But I’m not just writing this post to rant about social media. I’ve been thinking about authenticity in the context of this blog too. When I started out, I had the firm notion that Little Green Seedling wasn’t about me. So for the past couple of years, I’ve been writing in a mostly factual, impersonal style, with some anecdotes thrown in to illustrate my points. I had a vision of Little Green Seedling as soul food, something that could inspire people to live in a way that brought them inner peace and encouraged them to live in a way that benefits everyone – animals, the planet, other people and themselves.
But I’m coming to realise this vision isn’t so compatible with the way I’ve been writing. People connect to people, not impersonal walls of text. You could read every blog post I’ve ever written, and you’d probably still be left with little idea of who I am and why I’m doing this.
This has been bothering me for a while now. I have tried to address it – I started a chatty newsletter which lasted all of three weeks before I got writers’ block and started making excuses not to do it. I’ve also toyed with the idea of starting a YouTube channel, but I don’t have the resources (i.e. a decent camera) right now, and it could be hard to fit it in alongside freelance writing work, blogging and editing Seedling magazine. At one point, I made a vague resolution to be more personal in my posts, but I had no idea how to do it.
Whilst meditating the other day, it suddenly hit me what the problem is. I always try to pick a specific issue as a topic for each post and just write about that. I have a huge list of ideas in a Google doc – about 50! They’re important topics which I feel need to be written about. But I’m losing enthusiasm for writing in this way. It can be very research-intensive, and there’s little space for creativity.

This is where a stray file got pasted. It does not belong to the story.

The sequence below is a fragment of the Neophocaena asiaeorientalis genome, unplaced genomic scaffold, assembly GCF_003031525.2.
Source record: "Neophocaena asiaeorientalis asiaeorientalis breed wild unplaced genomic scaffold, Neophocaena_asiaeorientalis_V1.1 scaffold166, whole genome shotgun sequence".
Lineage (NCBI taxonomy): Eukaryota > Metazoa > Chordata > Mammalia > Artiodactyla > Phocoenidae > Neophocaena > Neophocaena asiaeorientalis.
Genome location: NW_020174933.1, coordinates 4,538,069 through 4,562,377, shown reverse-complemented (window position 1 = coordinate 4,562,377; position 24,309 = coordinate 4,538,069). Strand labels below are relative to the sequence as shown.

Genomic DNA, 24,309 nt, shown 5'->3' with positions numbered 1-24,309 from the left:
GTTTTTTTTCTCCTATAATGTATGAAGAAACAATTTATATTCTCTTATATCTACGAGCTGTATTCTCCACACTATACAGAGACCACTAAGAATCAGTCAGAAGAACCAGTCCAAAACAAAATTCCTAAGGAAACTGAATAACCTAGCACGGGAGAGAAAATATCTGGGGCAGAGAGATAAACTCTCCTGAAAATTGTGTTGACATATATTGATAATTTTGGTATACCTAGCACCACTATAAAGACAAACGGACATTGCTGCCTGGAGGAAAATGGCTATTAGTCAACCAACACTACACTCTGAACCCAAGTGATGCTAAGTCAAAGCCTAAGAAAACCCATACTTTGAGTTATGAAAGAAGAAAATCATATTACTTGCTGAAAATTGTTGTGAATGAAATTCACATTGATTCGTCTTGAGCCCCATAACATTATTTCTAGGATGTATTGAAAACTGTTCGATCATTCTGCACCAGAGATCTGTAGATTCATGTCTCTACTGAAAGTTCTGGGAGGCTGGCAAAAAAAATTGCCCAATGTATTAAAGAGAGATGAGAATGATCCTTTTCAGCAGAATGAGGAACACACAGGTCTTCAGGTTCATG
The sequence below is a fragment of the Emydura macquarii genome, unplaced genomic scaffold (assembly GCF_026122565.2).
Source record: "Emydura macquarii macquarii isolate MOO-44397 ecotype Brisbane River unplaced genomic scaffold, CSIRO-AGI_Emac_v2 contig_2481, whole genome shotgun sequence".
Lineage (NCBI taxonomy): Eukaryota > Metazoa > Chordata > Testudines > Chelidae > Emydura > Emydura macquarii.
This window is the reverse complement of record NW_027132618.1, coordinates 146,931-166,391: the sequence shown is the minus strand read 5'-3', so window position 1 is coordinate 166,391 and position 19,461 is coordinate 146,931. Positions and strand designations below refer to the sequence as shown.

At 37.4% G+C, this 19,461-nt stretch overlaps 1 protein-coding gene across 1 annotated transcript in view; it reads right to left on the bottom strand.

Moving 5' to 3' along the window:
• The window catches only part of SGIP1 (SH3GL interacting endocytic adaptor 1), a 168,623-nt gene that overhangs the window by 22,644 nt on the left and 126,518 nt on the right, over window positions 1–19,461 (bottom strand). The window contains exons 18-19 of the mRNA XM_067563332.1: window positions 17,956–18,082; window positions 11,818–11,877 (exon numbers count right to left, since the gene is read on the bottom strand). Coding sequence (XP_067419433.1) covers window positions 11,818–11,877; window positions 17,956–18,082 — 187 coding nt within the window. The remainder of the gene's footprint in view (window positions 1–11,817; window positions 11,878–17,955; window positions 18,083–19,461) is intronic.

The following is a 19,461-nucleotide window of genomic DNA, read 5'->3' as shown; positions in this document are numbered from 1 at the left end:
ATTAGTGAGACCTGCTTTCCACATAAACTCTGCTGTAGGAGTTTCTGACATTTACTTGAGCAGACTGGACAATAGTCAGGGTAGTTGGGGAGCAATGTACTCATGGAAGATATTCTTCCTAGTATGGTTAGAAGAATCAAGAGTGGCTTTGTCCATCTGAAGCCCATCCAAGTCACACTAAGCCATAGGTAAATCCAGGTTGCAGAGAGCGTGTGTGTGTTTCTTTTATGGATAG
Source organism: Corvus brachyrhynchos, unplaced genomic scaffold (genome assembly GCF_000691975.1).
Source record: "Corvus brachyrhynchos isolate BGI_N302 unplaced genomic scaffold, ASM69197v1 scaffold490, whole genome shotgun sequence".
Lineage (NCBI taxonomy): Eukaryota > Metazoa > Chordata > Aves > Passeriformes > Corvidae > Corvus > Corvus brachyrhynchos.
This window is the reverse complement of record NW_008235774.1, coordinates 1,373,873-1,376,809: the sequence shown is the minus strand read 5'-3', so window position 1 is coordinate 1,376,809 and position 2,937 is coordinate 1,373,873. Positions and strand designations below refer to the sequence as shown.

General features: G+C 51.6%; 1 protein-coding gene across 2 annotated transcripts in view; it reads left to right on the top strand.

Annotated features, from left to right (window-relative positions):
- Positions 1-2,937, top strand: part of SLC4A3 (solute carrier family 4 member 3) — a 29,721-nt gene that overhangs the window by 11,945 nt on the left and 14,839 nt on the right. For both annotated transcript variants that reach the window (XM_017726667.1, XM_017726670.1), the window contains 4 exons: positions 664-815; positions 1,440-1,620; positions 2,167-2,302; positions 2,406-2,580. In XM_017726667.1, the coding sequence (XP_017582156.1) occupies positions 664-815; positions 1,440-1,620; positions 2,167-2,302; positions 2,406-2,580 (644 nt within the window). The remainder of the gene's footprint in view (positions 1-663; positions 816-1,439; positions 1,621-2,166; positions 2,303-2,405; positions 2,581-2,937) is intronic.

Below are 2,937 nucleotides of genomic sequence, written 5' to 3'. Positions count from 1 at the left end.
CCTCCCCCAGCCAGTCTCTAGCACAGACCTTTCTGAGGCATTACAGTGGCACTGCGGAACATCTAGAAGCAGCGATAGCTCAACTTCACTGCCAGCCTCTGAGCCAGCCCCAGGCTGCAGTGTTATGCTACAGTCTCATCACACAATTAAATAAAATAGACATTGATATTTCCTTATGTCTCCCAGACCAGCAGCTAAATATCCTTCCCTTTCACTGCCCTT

So I’ve been thinking the time may have come to show rather than tell, by sharing more of what I do and how I feel. My spiritual practice has become increasingly important to me over the past year, and I’m feeling much more open as a result. And my intuition says I’m absolutely making the right decision by moving in this direction.
As I write this, on a Sunday, I’m preparing for some pretty big life changes. On Thursday, I’ll be moving from the heart of the Welsh countryside to the city of Bristol in the south-west of England. I’m so excited to meet lots of amazing people and make some beautiful memories. I know this move will bring so much joy, connection and freedom to my life, and I hope this blog will mirror that.
Anyway, if you read the whole of this rambly post, that means so much to me! Let me know below if you have any ideas about where this blog should go. I’m hoping to be able to post more frequently from now on, as I’m feeling really motivated and excited to head in this new direction. I might even do a very belated intro post; I never did one when I first started blogging, and my About page really sucks!
P.S. I hope you all had a beautiful Christmas (if you celebrate it) and start to the new year.